For the dedicated bargain hunters among us, the lead up to Black Friday involves making a shopping list, coordinating with others and planning a route. Then, on Thanksgiving night, waiting in lines in the freezing cold.
Last year I participated in the Black Friday mayhem for the first time. I was in the market for a new laptop, and figured Black Friday was the time to strike. The cheapest I could find was at a big box store for $159.
So when Thanksgiving came I grabbed my gloves, hat and scarf and ventured out. I must have been out there two hours, but it felt like five. When they let us in at midnight the real chaos started. Everyone (including me) was sleep deprived and zombie-like. Manners were apparently left at home, as people bumped against each other and ran over anything in the way.
I made my way to the electronics department and stood in yet another line to get my ticket, which would then allow me to claim my laptop. About a half hour after entering the store I had my prize in hand. After waiting in yet another line at the checkout, I made my exit.
Why do millions of Americans put themselves through this every year? I only went to one store, but some people visit several into the wee hours.
It’s all about the deals, right? Well what if I told you that Black Friday isn’t necessarily the best time of year to find bargains?
That’s precisely what the Wall Street Journal found. In their article The Myth of the Black Friday Deal, they explain that most items are cheaper earlier in the shopping season, while some go down in price as you get closer to Christmas Day. Flat screen TVs, jewelry, watches, and toys are cheaper in October, while stuff that didn’t sell well during Black Friday is discounted closer to Christmas. Household items like blenders and mixers are often in the latter category.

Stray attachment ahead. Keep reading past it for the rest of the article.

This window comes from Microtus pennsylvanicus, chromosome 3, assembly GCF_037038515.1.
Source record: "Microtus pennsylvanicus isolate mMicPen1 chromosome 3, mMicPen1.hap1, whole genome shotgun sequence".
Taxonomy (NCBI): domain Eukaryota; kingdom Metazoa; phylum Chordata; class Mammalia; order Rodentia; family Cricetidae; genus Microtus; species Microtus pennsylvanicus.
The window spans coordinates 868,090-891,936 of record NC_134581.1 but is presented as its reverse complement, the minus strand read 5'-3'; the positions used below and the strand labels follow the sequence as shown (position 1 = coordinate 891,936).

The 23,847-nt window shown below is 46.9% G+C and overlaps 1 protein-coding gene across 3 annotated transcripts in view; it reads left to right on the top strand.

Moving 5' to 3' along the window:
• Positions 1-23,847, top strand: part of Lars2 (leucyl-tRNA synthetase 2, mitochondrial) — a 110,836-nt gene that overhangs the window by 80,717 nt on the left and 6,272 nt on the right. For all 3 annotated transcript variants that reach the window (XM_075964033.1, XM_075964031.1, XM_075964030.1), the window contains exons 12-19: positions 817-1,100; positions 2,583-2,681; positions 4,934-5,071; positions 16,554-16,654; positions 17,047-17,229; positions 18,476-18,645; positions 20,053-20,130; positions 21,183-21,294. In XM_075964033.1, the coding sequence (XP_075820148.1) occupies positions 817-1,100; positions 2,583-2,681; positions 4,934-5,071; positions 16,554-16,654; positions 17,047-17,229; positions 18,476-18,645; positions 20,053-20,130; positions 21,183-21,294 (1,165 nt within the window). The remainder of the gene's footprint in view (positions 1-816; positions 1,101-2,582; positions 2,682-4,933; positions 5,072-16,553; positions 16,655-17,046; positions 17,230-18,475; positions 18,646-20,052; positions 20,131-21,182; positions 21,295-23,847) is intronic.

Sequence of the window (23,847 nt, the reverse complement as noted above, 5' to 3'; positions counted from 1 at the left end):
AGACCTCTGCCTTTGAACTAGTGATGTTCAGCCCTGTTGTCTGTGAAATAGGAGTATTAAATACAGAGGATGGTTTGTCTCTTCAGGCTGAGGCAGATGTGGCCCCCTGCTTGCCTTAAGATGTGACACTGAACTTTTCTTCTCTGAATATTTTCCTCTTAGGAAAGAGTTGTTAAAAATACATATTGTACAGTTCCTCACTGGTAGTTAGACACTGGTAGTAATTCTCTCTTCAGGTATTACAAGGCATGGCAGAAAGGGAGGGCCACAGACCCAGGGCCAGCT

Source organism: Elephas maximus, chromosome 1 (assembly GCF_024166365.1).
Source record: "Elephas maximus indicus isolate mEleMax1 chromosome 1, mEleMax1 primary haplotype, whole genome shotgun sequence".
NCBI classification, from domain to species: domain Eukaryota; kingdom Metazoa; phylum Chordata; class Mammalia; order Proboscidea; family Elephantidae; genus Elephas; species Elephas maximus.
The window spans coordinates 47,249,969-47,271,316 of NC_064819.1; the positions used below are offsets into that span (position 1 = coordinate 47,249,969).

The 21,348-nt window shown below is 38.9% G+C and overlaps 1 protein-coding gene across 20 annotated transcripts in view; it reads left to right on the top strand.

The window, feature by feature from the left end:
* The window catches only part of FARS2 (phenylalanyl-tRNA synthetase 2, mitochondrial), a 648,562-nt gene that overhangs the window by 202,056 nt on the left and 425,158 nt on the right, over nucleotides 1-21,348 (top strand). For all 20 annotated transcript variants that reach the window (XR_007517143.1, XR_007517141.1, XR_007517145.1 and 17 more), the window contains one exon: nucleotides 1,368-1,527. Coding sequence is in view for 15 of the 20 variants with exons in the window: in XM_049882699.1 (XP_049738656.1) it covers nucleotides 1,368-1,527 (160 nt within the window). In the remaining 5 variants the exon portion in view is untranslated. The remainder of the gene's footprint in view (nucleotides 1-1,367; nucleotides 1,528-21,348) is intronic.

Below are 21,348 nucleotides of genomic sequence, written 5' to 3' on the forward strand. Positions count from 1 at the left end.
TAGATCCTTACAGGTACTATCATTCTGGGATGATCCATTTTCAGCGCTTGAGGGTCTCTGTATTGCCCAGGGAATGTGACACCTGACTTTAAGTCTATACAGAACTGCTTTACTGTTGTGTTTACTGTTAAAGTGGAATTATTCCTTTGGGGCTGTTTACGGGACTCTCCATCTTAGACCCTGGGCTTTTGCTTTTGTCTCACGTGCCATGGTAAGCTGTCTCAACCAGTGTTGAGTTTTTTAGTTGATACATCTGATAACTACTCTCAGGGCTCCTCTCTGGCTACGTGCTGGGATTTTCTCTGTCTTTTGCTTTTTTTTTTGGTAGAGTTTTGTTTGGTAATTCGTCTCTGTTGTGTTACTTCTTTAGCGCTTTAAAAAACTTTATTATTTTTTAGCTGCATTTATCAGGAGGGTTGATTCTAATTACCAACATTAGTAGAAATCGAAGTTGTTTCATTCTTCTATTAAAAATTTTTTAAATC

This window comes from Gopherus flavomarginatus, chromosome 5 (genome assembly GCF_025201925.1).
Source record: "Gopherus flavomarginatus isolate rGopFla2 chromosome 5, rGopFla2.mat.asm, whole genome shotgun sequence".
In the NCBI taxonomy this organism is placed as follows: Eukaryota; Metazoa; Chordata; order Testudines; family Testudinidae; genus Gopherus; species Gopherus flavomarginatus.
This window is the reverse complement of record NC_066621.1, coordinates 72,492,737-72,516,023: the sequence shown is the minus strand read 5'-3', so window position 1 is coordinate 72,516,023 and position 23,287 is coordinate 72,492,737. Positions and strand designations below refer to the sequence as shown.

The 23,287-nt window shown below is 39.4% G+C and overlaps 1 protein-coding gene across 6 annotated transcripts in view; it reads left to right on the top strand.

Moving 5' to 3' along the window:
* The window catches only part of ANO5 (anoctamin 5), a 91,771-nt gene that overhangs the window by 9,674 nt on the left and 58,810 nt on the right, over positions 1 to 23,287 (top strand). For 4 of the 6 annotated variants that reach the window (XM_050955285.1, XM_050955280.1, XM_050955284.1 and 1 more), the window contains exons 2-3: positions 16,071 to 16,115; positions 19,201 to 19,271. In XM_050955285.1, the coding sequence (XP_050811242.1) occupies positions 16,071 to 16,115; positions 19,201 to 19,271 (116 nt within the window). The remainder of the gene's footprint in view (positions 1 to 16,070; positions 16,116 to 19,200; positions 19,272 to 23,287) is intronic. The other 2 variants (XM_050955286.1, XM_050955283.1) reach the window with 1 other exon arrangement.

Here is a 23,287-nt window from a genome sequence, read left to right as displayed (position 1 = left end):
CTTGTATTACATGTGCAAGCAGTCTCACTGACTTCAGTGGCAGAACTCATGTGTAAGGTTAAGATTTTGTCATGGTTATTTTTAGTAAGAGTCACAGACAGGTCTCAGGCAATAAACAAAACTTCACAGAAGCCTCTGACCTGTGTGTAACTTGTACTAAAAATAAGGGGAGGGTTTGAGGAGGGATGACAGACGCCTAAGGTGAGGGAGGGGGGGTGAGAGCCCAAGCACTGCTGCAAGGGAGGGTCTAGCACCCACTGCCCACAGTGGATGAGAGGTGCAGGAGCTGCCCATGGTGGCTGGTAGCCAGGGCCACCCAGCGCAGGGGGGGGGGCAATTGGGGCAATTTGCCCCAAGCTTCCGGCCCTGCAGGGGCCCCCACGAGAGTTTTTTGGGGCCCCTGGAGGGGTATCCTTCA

Now that we’ve proven good deals aren’t a reason to stand in line, how else might we justify it? Let’s turn to our brains to find the answer.
After our basic needs of food and shelter are met, we aim to be accepted by others. One way we’ve found to do this is to seek social proof: We stand in lines so others will see us standing in lines.
Because consumption is king in our culture, people who consume are “cool”. We believe that others’ opinions of us will be positive if they see us in line to buy the newest iPhone or a 55 inch flat screen.
Aha! Who knew a basic concept of psychology could explain one of our culture’s most popular rituals? MarketWatch calls it “queue chic”, and explains that waiting in line is a shared experience. This fits in with another basic human characteristic: We are social beings. It’s in our nature to associate with others and share our lives with them. In our quest to gain their acceptance, we want to be seen as making the right buying decisions.
So if you’re going shopping on Black Friday to prove how cool you are or to share the experience with others, fine. But if you’re going for the deals, don’t bother. As the Wall Street Journal says, you’re probably wasting your time.
As for my laptop, it turned out to be a dud. It froze up every time I played a video, so I returned it a week later and bought an iPad instead. Last year’s Black Friday excursion will be my one and only.
Are you going Black Friday shopping this year?
Photo by paulhorton.wordpress.com